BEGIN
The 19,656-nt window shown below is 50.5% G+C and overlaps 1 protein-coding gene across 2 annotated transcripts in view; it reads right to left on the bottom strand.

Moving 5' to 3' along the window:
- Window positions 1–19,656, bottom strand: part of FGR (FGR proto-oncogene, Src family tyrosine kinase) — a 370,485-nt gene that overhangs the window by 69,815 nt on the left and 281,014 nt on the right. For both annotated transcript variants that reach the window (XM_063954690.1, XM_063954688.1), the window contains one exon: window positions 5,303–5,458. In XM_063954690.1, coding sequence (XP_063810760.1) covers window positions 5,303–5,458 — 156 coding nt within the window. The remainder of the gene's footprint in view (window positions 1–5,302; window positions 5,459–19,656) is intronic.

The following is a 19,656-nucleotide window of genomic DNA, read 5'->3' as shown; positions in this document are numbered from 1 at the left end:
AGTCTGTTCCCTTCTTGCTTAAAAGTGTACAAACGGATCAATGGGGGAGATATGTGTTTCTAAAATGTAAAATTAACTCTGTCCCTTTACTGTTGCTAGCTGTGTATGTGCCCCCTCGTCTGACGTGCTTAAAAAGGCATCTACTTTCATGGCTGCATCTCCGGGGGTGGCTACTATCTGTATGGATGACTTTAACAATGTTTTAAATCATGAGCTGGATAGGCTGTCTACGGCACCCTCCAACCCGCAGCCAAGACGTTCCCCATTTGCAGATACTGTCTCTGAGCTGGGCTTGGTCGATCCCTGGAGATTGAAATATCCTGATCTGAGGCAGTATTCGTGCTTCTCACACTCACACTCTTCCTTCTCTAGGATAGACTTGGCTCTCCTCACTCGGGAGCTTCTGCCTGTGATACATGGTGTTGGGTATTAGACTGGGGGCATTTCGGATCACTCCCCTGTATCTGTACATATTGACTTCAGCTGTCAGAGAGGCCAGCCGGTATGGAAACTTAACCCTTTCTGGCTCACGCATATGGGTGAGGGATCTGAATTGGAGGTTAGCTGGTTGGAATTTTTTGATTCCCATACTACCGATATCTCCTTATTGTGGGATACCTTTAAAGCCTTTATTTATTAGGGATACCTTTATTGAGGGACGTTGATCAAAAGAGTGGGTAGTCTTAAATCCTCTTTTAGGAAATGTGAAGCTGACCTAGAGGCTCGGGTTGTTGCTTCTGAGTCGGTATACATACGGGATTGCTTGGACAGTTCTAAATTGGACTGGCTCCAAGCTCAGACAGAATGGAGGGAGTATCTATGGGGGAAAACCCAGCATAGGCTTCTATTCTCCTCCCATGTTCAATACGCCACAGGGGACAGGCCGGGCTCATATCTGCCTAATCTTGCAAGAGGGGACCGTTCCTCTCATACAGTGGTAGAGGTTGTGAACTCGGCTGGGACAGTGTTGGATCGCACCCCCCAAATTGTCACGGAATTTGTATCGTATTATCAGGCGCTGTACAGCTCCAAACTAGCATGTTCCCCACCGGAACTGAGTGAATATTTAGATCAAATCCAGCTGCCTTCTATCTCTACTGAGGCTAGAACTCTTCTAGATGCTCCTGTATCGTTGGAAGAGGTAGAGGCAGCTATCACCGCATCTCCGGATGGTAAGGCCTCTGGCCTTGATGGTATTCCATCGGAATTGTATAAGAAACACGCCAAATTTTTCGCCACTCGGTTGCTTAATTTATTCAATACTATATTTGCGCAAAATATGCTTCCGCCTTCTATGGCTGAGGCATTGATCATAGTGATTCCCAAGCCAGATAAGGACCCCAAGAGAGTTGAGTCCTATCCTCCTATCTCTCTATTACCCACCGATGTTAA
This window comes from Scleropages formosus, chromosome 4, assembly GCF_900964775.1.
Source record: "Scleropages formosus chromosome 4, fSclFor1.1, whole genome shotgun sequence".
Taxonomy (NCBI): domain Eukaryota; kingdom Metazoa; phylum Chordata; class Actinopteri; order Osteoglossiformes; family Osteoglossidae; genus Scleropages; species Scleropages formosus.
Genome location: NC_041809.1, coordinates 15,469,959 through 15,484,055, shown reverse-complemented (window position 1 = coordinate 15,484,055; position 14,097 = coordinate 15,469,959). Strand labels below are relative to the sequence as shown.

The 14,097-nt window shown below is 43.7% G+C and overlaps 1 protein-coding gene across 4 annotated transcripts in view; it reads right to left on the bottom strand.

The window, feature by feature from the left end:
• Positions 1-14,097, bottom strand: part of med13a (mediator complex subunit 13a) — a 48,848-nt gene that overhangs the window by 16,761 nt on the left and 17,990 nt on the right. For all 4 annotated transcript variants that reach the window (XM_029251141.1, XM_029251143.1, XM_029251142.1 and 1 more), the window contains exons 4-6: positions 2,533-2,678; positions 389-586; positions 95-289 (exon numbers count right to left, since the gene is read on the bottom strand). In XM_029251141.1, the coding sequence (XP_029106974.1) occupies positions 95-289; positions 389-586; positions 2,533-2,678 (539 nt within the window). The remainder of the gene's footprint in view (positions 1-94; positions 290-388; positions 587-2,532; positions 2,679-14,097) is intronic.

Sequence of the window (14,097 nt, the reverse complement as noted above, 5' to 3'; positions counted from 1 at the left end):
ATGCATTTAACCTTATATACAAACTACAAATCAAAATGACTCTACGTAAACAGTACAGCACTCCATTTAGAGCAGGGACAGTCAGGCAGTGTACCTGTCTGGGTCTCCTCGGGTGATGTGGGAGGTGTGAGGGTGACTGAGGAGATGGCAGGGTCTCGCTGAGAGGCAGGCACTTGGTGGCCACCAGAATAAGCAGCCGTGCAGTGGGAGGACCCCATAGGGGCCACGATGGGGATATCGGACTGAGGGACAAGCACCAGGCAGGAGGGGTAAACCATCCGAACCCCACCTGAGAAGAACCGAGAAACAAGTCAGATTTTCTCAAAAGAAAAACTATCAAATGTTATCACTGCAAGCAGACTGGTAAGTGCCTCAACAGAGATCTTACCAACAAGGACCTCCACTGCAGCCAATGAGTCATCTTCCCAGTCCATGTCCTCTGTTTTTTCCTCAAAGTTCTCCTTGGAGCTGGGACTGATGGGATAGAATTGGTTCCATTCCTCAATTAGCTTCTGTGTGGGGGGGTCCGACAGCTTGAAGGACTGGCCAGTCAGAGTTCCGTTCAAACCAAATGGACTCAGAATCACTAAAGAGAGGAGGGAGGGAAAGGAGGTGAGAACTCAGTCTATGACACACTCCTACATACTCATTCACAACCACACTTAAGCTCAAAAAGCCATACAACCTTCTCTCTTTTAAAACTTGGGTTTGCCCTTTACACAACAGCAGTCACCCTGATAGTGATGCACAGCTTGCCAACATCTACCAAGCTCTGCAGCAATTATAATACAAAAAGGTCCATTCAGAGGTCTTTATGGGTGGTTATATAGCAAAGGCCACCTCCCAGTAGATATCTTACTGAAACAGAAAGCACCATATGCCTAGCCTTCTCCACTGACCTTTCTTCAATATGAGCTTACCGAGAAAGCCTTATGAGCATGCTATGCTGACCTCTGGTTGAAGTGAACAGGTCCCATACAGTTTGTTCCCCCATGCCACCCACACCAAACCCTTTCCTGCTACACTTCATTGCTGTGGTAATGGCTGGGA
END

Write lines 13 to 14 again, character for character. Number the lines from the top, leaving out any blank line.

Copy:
Sequence of the window (14,097 nt, the reverse complement as noted above, 5' to 3'; positions counted from 1 at the left end):
ATGCATTTAACCTTATATACAAACTACAAATCAAAATGACTCTACGTAAACAGTACAGCACTCCATTTAGAGCAGGGACAGTCAGGCAGTGTACCTGTCTGGGTCTCCTCGGGTGATGTGGGAGGTGTGAGGGTGACTGAGGAGATGGCAGGGTCTCGCTGAGAGGCAGGCACTTGGTGGCCACCAGAATAAGCAGCCGTGCAGTGGGAGGACCCCATAGGGGCCACGATGGGGATATCGGACTGAGGGACAAGCACCAGGCAGGAGGGGTAAACCATCCGAACCCCACCTGAGAAGAACCGAGAAACAAGTCAGATTTTCTCAAAAGAAAAACTATCAAATGTTATCACTGCAAGCAGACTGGTAAGTGCCTCAACAGAGATCTTACCAACAAGGACCTCCACTGCAGCCAATGAGTCATCTTCCCAGTCCATGTCCTCTGTTTTTTCCTCAAAGTTCTCCTTGGAGCTGGGACTGATGGGATAGAATTGGTTCCATTCCTCAATTAGCTTCTGTGTGGGGGGGTCCGACAGCTTGAAGGACTGGCCAGTCAGAGTTCCGTTCAAACCAAATGGACTCAGAATCACTAAAGAGAGGAGGGAGGGAAAGGAGGTGAGAACTCAGTCTATGACACACTCCTACATACTCATTCACAACCACACTTAAGCTCAAAAAGCCATACAACCTTCTCTCTTTTAAAACTTGGGTTTGCCCTTTACACAACAGCAGTCACCCTGATAGTGATGCACAGCTTGCCAACATCTACCAAGCTCTGCAGCAATTATAATACAAAAAGGTCCATTCAGAGGTCTTTATGGGTGGTTATATAGCAAAGGCCACCTCCCAGTAGATATCTTACTGAAACAGAAAGCACCATATGCCTAGCCTTCTCCACTGACCTTTCTTCAATATGAGCTTACCGAGAAAGCCTTATGAGCATGCTATGCTGACCTCTGGTTGAAGTGAACAGGTCCCATACAGTTTGTTCCCCCATGCCACCCACACCAAACCCTTTCCTGCTACACTTCATTGCTGTGGTAATGGCTGGGA